if you step infront (cross) then you move towards the follow closing the distance between the two of you quicker. then the follow does not have to move as far to get to the other side of the slot allowing for more time to syncopate.

    it all depends on what you want to show. long movement or syncopations.

    its easier to syncopate when the lead crosses instead of hooks.
  14. Vince A

    Vince A Active Member

    Your job is to get the follow from one end of the slot, turned around, and to the other end of the slot, regardless of what count you are on, as long as you anchor in place (however you anchor) leaving the weight on your R foot, so you can step off again on ct 1 with your L foot.

    The slot belongs to the follow, and the only way you can do "the above," is to get out of the way - off of the slot - then get back on as the follow has passed by.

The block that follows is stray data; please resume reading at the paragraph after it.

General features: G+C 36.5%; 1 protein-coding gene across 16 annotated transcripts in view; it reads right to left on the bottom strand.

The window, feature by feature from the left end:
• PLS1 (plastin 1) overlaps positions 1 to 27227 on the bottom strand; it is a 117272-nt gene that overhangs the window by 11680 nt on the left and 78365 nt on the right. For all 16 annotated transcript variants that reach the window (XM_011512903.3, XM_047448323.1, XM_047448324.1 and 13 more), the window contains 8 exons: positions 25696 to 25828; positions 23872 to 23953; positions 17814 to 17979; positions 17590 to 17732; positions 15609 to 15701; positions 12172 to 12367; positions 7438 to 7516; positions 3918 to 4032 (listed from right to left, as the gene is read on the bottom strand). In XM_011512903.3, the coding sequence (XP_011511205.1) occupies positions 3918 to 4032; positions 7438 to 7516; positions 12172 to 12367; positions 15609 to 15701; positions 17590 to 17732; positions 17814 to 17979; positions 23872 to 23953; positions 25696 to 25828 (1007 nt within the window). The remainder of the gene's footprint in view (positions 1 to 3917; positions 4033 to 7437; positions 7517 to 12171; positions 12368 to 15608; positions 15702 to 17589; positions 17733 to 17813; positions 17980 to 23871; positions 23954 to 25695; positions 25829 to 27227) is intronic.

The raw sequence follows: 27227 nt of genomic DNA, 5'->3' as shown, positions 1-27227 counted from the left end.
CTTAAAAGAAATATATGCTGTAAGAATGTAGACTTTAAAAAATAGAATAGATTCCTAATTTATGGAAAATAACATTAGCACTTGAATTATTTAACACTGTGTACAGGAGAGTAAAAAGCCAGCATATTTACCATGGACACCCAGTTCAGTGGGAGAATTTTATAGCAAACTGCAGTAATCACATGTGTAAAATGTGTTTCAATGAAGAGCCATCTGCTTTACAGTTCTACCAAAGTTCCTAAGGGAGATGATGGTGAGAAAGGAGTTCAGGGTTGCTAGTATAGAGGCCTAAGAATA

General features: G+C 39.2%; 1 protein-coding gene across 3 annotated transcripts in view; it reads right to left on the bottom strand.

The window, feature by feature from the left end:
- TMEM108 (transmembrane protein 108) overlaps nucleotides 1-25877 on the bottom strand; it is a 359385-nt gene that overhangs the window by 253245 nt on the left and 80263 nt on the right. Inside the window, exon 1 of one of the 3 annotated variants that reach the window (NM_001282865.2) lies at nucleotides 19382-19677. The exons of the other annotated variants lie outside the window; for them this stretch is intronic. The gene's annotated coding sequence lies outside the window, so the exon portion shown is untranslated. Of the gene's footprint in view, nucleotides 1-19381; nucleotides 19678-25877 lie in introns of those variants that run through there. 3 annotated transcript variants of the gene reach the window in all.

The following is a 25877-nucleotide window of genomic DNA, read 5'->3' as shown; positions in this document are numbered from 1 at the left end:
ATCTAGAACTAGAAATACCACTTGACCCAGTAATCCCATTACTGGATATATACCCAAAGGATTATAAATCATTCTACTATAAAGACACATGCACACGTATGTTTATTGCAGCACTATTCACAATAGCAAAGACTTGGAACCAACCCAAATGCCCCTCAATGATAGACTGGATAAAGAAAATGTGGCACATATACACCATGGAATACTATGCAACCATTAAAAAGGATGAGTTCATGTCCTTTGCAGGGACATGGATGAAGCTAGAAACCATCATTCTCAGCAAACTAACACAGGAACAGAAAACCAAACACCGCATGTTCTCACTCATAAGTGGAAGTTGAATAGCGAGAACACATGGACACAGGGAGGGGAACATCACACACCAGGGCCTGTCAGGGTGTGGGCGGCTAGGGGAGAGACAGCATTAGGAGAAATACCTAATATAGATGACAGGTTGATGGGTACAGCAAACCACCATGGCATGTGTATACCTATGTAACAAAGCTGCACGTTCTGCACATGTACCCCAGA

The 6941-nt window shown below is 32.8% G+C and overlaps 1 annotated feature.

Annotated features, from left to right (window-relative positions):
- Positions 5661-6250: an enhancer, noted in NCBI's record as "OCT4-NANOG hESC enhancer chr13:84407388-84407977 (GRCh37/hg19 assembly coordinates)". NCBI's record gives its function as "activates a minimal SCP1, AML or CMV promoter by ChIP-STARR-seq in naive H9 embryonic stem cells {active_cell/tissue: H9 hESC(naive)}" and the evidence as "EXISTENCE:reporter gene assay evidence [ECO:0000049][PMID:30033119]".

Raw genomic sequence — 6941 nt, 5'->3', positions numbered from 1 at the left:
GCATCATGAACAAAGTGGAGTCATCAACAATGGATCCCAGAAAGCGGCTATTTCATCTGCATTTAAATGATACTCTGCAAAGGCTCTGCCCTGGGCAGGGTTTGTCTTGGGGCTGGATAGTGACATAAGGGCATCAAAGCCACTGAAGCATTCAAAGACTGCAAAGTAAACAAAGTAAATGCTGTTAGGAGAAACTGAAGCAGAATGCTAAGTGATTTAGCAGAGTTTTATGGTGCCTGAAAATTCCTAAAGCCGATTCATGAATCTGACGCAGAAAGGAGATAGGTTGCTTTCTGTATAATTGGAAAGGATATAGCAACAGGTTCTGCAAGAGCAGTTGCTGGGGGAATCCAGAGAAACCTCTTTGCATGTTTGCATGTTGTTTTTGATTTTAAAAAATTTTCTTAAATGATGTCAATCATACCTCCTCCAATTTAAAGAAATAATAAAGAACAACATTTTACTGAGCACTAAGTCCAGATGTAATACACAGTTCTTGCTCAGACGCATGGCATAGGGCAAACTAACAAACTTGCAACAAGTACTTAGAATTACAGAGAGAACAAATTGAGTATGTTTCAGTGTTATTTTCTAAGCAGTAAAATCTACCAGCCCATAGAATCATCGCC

If you stay in the slot, you are blocking the path of the follow (and that follow has every right to knock you off the slot), OR you are intending to do a sugar push (or other move that keeps you in the slot) - and there are many of those moves, which you will learn.

    RECAP for what you asked:
    The is a slot - think of it like a railroad track
    You lead the follow from one end
    You get out of the way
    You lead the follow to the other end
    You get back on the slot
  15. sync

    sync New Member

    Thanks for the feedback. I guess at this point I'll just wait until my lesson tonight to find out how the instructors taught it.
  16. Dancelf

    Dancelf Member

    Yes, but not necessarily in the way you are asking.